Several high-level exchanges of delegations have taken place between the two sides since then. A broad range of bilateral issues have been discussed during these visits, which, besides highlighting other areas of cooperation, also included proposals for the collaboration in the field of defence, outer space, technology and peaceful uses of nuclear energy. That also is proof of the Russian desire to upgrade relations with Pakistan, in itself a radical departure from the earlier Soviet-day policy of treating Pakistan as an adversary.

Pakistan, too, has been appreciative of Russian statements that, following the end of the Cold War, it seeks a balanced approach towards South Asia, and attaches an ‘independent significance’ to its relations with Pakistan. According to a political observer, in the early post-Soviet Russia, staunch pro-Western Atlanticists, like Foreign Minister Andrei Kozyrev, downgraded the strategic importance of South Asia: ‘Theirs was a ‘Look West’ policy that made the special relationship with India a victim. Moscow’s new policymakers were also anxious to present a new face of a refurbished, post-communist nation devoid of previous baggage, and the special relationship (with India) was seen as a legacy of the past’.15 Moscow, therefore, pressed on with what appeared to be a remodeled foreign policy stance. Russian Vice President Alexander Rutskoi proclaimed the objective of new and positive relations with Muslim states in South and Central Asia, including Pakistan, to be established with the idea of ‘equi-distance’ between New Delhi and Islamabad.16

It was against this background that the Russian President, Boris Yelstin, extended an invitation to Pakistan’s Prime Minister, Benazir Bhutto, to visit Russia in December 1994, which reflected that Moscow was serious about establishing a more balanced relationship with Pakistan. The visit was, however, postponed due to the domestic problems of Pakistan.

Pakistan’s Foreign Minister, Sardar Assef Ali, again visited Moscow from 3-5 July, 1994. During his visit, he held talks with his Russian counterpart, Andrei Kozyrev, and met other senior functionaries of the Russian government. The two sides discussed a number of international and bilateral issues – the situation in South Asia, the Kashmir problem, Afghanistan and Central Asia including developments in Tajikistan, and Bosnia. During the visit, the two foreign ministers signed a protocol on holding regular consultations between the foreign ministers of the two countries, and an agreement on the abolition of visas for holders of diplomatic passports. The signing of these two agreements signified the fact that Pakistan-Russia relations had come a long way from the animosity of the Cold War era. On September 24, 1995, leader of the Russian Parliamentary delegation to Pakistan, Alexander Vengerovsky, disclosed that Russia was ready to supply military hardware to Pakistan. He further said that Russian technology could find its way into many fields of Pakistani markets.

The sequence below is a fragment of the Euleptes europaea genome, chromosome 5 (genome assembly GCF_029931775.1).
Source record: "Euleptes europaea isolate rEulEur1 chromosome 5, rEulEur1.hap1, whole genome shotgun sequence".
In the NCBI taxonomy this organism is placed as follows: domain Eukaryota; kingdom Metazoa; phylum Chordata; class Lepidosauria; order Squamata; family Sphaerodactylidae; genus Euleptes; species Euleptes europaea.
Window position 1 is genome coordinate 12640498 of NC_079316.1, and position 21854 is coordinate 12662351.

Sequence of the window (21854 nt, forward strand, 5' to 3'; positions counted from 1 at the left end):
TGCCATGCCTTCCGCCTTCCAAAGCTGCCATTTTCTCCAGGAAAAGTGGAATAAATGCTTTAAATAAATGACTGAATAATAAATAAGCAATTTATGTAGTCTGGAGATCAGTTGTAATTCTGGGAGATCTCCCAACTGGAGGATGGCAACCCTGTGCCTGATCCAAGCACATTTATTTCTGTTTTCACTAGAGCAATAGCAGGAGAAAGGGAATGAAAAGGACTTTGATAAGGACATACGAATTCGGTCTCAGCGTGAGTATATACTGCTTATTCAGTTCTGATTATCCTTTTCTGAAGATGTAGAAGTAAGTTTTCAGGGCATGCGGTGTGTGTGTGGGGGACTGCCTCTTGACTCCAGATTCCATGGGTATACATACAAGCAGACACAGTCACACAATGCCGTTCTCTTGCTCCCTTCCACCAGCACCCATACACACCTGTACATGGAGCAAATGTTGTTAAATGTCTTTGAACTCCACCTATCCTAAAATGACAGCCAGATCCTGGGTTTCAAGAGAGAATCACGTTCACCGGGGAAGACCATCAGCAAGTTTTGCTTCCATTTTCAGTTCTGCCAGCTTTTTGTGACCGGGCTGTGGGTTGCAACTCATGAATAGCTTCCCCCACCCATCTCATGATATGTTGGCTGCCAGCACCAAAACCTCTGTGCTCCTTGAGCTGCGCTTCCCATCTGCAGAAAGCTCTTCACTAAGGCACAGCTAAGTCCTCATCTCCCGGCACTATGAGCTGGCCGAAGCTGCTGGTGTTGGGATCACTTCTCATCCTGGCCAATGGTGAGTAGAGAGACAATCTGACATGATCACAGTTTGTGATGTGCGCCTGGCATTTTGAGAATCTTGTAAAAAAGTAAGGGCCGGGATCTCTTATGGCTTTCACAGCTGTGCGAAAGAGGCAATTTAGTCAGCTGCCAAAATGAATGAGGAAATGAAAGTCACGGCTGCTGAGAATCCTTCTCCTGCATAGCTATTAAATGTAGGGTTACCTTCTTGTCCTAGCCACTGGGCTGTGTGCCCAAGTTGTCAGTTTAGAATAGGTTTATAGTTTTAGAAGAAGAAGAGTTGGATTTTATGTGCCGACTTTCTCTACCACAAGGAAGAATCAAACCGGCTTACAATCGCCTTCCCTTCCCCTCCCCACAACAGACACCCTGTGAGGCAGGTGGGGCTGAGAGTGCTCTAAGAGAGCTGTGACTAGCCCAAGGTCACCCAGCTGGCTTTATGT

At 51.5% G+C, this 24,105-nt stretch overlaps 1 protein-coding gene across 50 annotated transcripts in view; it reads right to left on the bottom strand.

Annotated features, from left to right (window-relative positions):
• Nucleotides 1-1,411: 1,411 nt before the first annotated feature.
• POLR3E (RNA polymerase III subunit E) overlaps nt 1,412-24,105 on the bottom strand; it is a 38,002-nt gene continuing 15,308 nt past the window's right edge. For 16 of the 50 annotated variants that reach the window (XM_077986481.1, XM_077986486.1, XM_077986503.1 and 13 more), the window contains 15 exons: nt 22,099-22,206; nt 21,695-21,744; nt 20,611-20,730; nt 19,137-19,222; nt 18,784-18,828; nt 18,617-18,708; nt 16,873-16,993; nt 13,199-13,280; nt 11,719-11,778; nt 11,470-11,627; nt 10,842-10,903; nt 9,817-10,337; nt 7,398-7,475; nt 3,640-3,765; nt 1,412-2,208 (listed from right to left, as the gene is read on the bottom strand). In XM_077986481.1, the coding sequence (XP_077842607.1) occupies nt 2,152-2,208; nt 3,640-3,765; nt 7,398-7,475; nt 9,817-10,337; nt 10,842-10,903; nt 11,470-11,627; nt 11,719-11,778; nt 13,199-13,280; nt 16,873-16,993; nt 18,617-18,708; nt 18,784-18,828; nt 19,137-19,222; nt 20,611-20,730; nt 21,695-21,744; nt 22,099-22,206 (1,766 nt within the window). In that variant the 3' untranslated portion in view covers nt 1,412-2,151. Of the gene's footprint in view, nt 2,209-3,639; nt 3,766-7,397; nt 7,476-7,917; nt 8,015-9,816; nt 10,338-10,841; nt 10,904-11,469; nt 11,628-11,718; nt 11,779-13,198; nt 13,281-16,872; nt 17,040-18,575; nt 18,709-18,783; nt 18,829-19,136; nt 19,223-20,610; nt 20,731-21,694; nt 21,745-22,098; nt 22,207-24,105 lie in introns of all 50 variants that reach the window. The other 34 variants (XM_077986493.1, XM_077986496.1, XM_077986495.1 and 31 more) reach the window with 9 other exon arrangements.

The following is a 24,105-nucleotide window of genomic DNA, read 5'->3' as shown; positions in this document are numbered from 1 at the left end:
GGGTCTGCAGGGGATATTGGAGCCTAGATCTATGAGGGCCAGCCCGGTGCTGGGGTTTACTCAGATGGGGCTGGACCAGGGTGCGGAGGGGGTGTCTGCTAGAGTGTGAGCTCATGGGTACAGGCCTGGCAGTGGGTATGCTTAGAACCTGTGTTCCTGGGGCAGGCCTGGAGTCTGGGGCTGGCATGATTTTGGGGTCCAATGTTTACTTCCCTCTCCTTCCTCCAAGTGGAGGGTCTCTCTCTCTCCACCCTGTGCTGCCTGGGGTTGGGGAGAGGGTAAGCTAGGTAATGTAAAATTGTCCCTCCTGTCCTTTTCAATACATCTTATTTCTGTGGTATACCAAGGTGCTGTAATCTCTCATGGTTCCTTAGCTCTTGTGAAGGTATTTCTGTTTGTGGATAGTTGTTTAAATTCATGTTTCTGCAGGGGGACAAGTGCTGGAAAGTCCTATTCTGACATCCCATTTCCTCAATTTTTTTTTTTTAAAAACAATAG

The visit of former Prime Minister, Nawaz Sharif, to Moscow in April 1999, was termed by the Russian President as ‘a new chapter in relations between the two countries oriented into the 21st Century’. Prime Minister Sharif’s visit, the first by a Pakistani premier in 25 years, may have broken the ice in bilateral relations, but the two sides failed to sign any further significant treaty, after the political treaty initialed in 1994. The only agreement reached was the creation of an inter-governmental commission for trade and economics. Russia and Pakistan signed a bilateral document on trade and economic cooperation to replace the 1956 agreement. Pakistan failed to elicit any further favourable response from their Russian counterparts regarding the increased sale of military hardware to Pakistan. The Kremlin leaders could no longer ignore the basic geo-political fact that India remained by far the more important partner for it in South Asia in comparision with Pakistan, which had been a major partner of the Soviet Union during the days of the Cold War. The former Soviet Union had accounted for 60-70 % of the defence purchases made by India. Moscow itself was keen to retain India as the biggest purchaser of its defence equipment. India’s counter diplomatic moves had succeeded in limiting the defence deals with Pakistan. However, both Russia and Pakistan, during Prime Minister Nawaz Sharif’s visit held similar views on many international issues, in particular, their ‘support to the non proliferation regime and the settlement of conflicts by political means’. Prime Minister Nawaz Sharif asked for Russia’s assistance for the resolution of out-standing problems of South Asia, such as the Kashmir dispute, saying that his government was ready to go on working in that direction, and expressed the desire that Russia should also promote the normalization of relations between the two major countries of the region. Regarding Russia’s role in India-Pakistan relations, the Russian Foreign Minister, Igor Ivanov, stated that Russia had fulfilled and continued to fulfil an important mission, aimed at the normalisation of relations between India and Pakistan. Both sides spoke out in favour of asserting the principles of stability and security in the world, and expressed their commitment to the creation of a multi-polar world, based on the respect for the UN Charter and international law.

However, despite the interest evinced on both sides to establish a constructive and positive relationship, certain irritants continued to exert their negative influence against the establishment of cordial relations. Such as: the situation in Afghanistan, international terrorism, threat of destabilisation in Central Asia, transnational network of drug trafficking, Russian supply of arms to India and so forth.

Hurdles in the Normalization of Relations